117 thoughts on “Should a Chemo Patient Shave the Hair Off and If So, When?

  1. Hello Nancy, I have lymphoma and started losing my hair drastically after starting chemo. I found your blog looking for answers for “should I shave my head”. After reading I realised that it’s OUR cancer and OUR hair… Shave it if you want or leave it as is. I feel like I’m doing more to make people comfortable around me then for myself. Please do what you prefer

    1. Danny, You should absolutely do what you prefer! We all should. Sometimes I think there is pressure put on women to shave their hair off early on. If that’s what you want to do, fine. But like you said, it’s our cancer and our hair. Thank you for sharing your thoughts on this.

    2. You said that you feel like you’re doing more to make people comfortable than you’re doing for yourself. Living with cancer can be a balancing act. You really want to put yourself first, completely and totally. I sure did. But that makes it easy to push others away when you need them most. For that reason I went through my cancer experience alone. So I think it’s worth keeping in mind how much to put yourself first and how much to consider others.

      1. Andulamb, You are so right about putting yourself first. But still, we can’t completely push away (or annoy) our loved ones either, so each person must figure out that balance. Thank you for sharing.

  2. I had cancer in 1988 when I was in college. I distanced myself from my treatment as much as possible, had no connections with the cancer community, and therefore had no idea what was typical. So it never even occurred to me to shave my head. My hair started falling out and I just let the chemo take its course. My mom asked me if I wanted a hat, which for some reason irritated and offended me. But then she bought me one anyway and by that time I was happy to have it. Moms know best.

    I just looked at another web site that recommends that one should “take charge” and shave your head immediately. I say to do whatever you want to do. Shave or don’t shave. Wear a hat, a wig, or a scarf, or draw pictures on your bald head with a Magic Marker, or tie a pretty bow around your last few sad strands of hair, or just be proud of your scalp. This more than any other is your time, so do what you want.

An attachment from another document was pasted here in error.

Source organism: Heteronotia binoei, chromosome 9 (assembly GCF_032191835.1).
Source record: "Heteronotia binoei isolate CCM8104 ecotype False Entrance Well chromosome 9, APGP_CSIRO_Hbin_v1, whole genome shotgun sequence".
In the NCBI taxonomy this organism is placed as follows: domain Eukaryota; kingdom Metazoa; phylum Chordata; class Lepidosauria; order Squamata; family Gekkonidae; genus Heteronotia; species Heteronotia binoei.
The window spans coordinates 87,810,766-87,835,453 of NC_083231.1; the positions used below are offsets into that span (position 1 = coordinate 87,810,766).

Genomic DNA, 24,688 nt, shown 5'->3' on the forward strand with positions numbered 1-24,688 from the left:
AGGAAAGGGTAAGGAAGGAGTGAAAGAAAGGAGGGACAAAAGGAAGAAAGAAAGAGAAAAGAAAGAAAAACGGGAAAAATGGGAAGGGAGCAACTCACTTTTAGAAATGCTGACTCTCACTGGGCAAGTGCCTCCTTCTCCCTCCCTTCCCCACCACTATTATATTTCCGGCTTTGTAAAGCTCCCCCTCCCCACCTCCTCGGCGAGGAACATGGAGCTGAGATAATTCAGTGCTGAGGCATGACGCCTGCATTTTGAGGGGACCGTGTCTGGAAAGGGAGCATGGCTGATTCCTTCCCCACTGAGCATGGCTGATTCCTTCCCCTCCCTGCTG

I don’t think shaving your head or not shaving your head says anything about you. I would hope those with cancer aren’t judging each other over such superficial things.

    1. Andulamb, I completely agree. I still get annoyed whenever I read that shaving one’s hair off early on is the best way to go. No, the best way to deal with chemo-induced hair loss, is to do whatever you darn please. Thank you for chiming in on this.

  3. Thank you for your blog and all the helpful comments. Getting my first chemo treatment in three days. Haven been contemplating/stressing over the hairloss/shave-your-head/wig conundrums. The clearest advice I got was from a friend who said “You get to do whatever the @#$%^T you want.” (Actual adult language omitted out of respect for readers–but I’m sure you can figure it out.) Still working to balance the grief and denial and hopefulness. And still trying to sort out what I think I want. Glad to have some additional perspective; I’m sure it will help guide me as I’m forced to finally face each decision. Thank you, again.

    1. Julie, You are dealing with a lot right now. I like your friend’s advice very much. You might wish to read my book as you begin chemo. It might help. I wish you all the best as your move forward with your treatment. There is a lot of processing and balancing to do. Luckily there is a lot of support from others who’ve been there. Thank you for reading and sharing. Good luck with chemo and everything else too.

      1. The same friend advised me after surgery to be sure not to do any vacuuming for at least five years. ;-) I’ll look into your book. Thanks again.